Mama, as she became known, moved to Nigeria from her native Austria in the 50s and became a priestess in the Yoruba religion. She was already a recognized artist in Europe, but with her developing religious beliefs, art for her became an expression of the sacred. The artists she mentored, whose art we saw in the groves and her home, have become known as the New Sacred Artists of Osogbo. They didn't pursue commercial careers. Almost all of Wenger's movable art was moved to Austria, to be protected by a foundation, but the house is full of art and objects from her collaborators.
She was an odd woman, often painting big black circles around her eyes. One expat who mentioned meeting her said she reminded him of a racoon.
Her house kind of looked like a set piece for a haunted house film.
The house had this amazing cement sculpture fence around the front.
See the painting of her hanging on the porch framed by the fence figures?
The outside entryway.
Our guide through the house was Mama's other adopted child, Chief Doyin, who is also a High priestess and also has a Master's degree in religious studies. She plays an important role in preserving traditional Yoruba religion and culture.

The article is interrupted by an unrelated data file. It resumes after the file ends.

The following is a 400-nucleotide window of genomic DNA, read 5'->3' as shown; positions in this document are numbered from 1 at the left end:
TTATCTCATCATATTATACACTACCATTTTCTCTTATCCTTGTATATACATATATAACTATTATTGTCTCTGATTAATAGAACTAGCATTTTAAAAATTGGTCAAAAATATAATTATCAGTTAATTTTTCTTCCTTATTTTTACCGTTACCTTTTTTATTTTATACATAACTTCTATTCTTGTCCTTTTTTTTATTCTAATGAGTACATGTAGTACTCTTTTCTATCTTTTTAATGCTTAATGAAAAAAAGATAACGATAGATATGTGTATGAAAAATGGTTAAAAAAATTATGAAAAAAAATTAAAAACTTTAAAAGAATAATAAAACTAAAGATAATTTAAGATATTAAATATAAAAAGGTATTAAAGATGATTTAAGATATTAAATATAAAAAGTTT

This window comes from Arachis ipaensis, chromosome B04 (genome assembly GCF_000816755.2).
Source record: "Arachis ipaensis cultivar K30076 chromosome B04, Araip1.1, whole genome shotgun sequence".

The inside entryway.
The house was jam packed with really interesting art, but I can't imagine living in it.
The house is actually owned by the stone carver who lives next door and his extended family still live in parts of it. The foundation trying to preserve and protect the groves and the home are hopefully that they can keep it protected to preserve Mama's artistic legacy. The carver, who is one of Mama's circle, keeps it safe for now, but when he dies and his children all will want to share in the house, it is questionable what will happen to it.